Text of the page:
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Canada needs to recognize human rights crisis revealed by final MMIWG inquiry, survivor says

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April Eve Wiberg. (Photo by Brandi Morin) Edmonton Surviving beyond the age of 30, having a career and family were the life goals that April Eve Wiberg held onto in her younger years. She was determined not to let the traumas of her past kill her. “I felt like […]


April Eve Wiberg. (Photo by Brandi Morin) Edmonton

Surviving beyond the age of 30, having a career and family were the life goals that April Eve Wiberg held onto in her younger years. She was determined not to let the traumas of her past kill her.

“I felt like there was no escape,” Wiberg said, remembering growing up Indigenous in rural Saskatchewan. That involved experiencing family breakdown, poverty, abuse and neglect at home.

Raised by her Caucasian father and abandoned by her First Nations mother, who was a residential school survivor, times were tough.

Even at school, Wiberg said she and her sister were singled out and taunted for being Indigenous.

Given the adversity stacked against her, Wiberg is thankful for not having become a statistic. Now, not a day goes by when she isn’t reminded of where she could’ve ended up, either missing or dead.

“I have hope …” she explained in response to the National Inquiry into Missing and Murdered Indigenous Women and Girls (MMIWG) set to be released in Ottawa on Monday.

The unprecedented, $92-million inquiry took two and a half years. Commissioners travelled across Canada gathering testimony from more than 2,000 families, loved ones and survivors. That work included hearings in Edmonton in November 2017.

Indigenous women account for 10 per cent of all homicide victims in the country, according to the Native Women’s Association of Canada, yet represent just three per cent of the female population.

Elders light a qulliq at a public hearing for the National Inquiry into Missing and Murdered Indigenous Women and Girls, in Edmonton on Nov. 7, 2017.

Rock bottom

Wiberg, 38 is a survivor. She says she’s been in danger more times than she can count. After running away from home at age 16 to find her mother in Edmonton, it wasn’t long before she was homeless. Soon, the vulnerable teen was targeted for sexual exploitation. The discord, uncertainty and violence of street life was something she was familiar with, but never got used to.

Her memories are vivid of a time when an older man, strung out on crack for days, threatened to hang her from a ceiling in a dark room.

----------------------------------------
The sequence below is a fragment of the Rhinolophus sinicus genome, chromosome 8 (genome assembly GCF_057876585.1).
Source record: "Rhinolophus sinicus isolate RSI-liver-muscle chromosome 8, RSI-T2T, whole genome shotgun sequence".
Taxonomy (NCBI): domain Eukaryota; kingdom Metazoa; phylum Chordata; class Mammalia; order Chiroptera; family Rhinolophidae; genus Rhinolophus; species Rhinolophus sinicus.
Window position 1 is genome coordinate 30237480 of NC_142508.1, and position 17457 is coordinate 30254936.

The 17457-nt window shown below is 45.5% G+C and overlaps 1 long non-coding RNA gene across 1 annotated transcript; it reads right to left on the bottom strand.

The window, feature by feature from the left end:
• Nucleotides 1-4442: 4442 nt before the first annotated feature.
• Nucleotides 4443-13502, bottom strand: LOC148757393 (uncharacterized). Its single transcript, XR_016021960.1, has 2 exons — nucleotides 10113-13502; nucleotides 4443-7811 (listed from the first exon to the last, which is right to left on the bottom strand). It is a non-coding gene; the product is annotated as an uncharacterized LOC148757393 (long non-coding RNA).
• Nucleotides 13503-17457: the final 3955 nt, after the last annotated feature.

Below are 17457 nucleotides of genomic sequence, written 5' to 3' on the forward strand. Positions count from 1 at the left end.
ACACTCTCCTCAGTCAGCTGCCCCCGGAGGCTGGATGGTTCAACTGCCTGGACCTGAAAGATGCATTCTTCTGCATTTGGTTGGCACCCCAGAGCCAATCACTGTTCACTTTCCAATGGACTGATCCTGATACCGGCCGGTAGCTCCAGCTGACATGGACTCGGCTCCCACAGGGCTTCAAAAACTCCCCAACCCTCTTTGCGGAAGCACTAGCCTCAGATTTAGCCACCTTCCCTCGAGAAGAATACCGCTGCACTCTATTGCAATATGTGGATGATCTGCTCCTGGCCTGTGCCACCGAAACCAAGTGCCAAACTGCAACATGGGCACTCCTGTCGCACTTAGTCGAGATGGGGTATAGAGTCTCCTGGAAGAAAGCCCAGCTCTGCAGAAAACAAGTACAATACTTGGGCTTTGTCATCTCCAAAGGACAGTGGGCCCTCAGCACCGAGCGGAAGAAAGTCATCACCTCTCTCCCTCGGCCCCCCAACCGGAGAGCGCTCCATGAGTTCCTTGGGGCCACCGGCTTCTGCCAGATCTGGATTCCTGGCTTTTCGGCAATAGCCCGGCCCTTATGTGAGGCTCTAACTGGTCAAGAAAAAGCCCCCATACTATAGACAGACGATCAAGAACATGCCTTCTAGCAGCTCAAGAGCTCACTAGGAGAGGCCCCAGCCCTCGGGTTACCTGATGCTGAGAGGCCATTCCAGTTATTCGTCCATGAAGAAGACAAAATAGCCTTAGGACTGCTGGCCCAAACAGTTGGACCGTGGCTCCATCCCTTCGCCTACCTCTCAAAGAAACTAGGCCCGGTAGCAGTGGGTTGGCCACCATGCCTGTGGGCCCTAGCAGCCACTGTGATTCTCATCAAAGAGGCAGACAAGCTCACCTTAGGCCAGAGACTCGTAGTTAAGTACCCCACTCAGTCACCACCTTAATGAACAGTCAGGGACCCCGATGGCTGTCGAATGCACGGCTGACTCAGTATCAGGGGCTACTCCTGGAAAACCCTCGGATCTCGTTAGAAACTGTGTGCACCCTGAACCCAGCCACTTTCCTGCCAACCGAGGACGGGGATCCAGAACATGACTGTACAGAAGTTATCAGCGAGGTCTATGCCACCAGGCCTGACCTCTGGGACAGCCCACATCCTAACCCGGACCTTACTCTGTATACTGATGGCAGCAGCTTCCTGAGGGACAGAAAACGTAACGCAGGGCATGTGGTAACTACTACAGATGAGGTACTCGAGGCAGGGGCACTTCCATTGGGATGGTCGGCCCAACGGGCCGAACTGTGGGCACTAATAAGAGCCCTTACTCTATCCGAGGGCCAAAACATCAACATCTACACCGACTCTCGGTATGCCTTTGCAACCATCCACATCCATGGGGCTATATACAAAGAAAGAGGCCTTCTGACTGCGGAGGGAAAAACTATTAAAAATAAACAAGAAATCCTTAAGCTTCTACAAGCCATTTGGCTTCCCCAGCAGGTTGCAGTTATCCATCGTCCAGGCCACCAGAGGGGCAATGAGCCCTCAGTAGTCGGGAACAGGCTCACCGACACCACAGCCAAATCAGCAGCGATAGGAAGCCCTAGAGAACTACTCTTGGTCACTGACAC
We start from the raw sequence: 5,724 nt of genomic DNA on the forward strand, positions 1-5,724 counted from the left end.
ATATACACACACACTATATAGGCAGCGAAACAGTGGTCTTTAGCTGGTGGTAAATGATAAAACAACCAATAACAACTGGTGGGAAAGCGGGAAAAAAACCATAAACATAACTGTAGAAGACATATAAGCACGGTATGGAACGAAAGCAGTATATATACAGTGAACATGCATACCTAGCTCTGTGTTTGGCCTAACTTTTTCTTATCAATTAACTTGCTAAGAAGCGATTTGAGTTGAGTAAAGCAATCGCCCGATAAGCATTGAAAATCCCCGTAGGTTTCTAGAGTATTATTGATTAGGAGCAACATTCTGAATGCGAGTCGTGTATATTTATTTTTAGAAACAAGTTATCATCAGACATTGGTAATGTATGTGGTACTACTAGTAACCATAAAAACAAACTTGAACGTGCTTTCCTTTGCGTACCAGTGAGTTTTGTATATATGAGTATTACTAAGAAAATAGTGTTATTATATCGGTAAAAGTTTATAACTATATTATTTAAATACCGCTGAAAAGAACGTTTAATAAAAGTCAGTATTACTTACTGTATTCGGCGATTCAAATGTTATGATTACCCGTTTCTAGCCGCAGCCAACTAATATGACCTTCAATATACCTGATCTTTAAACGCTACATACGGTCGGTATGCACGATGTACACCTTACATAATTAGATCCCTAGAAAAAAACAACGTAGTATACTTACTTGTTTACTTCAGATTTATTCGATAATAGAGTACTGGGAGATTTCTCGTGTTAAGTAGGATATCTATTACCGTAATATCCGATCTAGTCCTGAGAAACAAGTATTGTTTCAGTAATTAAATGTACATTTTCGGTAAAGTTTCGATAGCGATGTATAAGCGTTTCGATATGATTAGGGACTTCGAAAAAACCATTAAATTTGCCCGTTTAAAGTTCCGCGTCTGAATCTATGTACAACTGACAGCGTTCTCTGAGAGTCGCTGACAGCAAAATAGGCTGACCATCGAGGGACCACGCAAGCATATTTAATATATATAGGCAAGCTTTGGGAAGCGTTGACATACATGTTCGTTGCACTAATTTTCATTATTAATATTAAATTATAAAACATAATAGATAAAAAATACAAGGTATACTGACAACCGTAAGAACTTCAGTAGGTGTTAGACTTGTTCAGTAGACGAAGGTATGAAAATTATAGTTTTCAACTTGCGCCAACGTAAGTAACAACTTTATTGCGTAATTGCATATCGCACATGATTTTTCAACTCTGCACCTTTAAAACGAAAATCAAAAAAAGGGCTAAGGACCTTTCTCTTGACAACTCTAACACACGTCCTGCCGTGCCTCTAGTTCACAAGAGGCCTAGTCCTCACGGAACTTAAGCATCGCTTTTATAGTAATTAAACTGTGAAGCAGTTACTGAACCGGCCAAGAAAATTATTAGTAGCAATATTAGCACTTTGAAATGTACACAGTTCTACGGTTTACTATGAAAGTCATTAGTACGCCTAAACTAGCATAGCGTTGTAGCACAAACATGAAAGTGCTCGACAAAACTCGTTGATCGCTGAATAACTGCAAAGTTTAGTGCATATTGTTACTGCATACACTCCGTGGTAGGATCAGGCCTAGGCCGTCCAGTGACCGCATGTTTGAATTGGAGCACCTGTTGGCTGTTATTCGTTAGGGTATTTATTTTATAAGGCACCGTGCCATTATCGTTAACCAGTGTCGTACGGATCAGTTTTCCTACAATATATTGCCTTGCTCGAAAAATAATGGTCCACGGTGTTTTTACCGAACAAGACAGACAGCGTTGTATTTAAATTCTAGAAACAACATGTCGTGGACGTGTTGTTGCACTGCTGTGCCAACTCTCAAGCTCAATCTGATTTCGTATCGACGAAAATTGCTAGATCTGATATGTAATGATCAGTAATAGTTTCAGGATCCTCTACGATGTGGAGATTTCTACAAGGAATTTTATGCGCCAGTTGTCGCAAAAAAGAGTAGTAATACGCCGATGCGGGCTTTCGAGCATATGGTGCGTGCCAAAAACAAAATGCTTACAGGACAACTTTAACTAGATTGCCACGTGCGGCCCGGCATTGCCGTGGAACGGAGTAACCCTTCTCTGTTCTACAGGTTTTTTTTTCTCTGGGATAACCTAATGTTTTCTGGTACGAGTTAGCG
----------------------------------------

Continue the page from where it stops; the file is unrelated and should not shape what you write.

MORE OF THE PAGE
“I started slowly inching my way to the door and I bolted out. But no one knew where I was,” she said.

She grew distrustful of the RCMP, whom she said showed lack of compassion to her as a lost youngster on the street. The police have come under intense scrutiny by commissioners for denying access to some MMIWG records to help with the inquiry.

In her mid-20s Wiberg hit rock bottom. Experiencing seizures from a cocaine overdose shook her up enough to get sober and find a way to heal.

It was creating a new life from the ground up and getting involved with community that saved her, she said. Her community was the inner city and she began volunteering to help others who were struggling.

‘This is a human rights crisis’

After realizing her dream of living past the age of 30, becoming a mother and having a career, Wiberg established the Stolen Sisters Awareness Walk in Edmonton in 2007, which is now known as the Stolen Sisters and Brothers Awareness Walk.

The inquiry is something she and other advocates have been tirelessly urging the federal government to undertake for decades. To Wiberg, the MMIWG crisis comes down to a defining moment in Canadian history — first contact.

“If you dig down to its root, it’s Canada’s violent, colonial past with Indigenous people and we are targeted to this day,” she said.

“I know if it was non-Indigenous people that this was happening to, that we would be demanding answers; we would be helping them. Our ancestors would’ve never just stood there. We helped the newcomers to survive … and we can’t do this alone now. This is a human-rights crisis that affects all of Canada.”

When she thinks about the final report and the relief of Canada finally tackling the issue, she’s praying that all Canadians will come together to help.

Wiberg believes it’s time to breathe life into the Truth and Reconciliation Commission’s Calls to Action, to take the inquiry recommendations seriously and for justice for Indigenous Peoples in Canada.

“Canada is known as a leader of human rights, but it’s heartbreaking that this is happening here. People should care, because these MMIWG are members of our community and they were once nurtured and loved, just like anyone else.”

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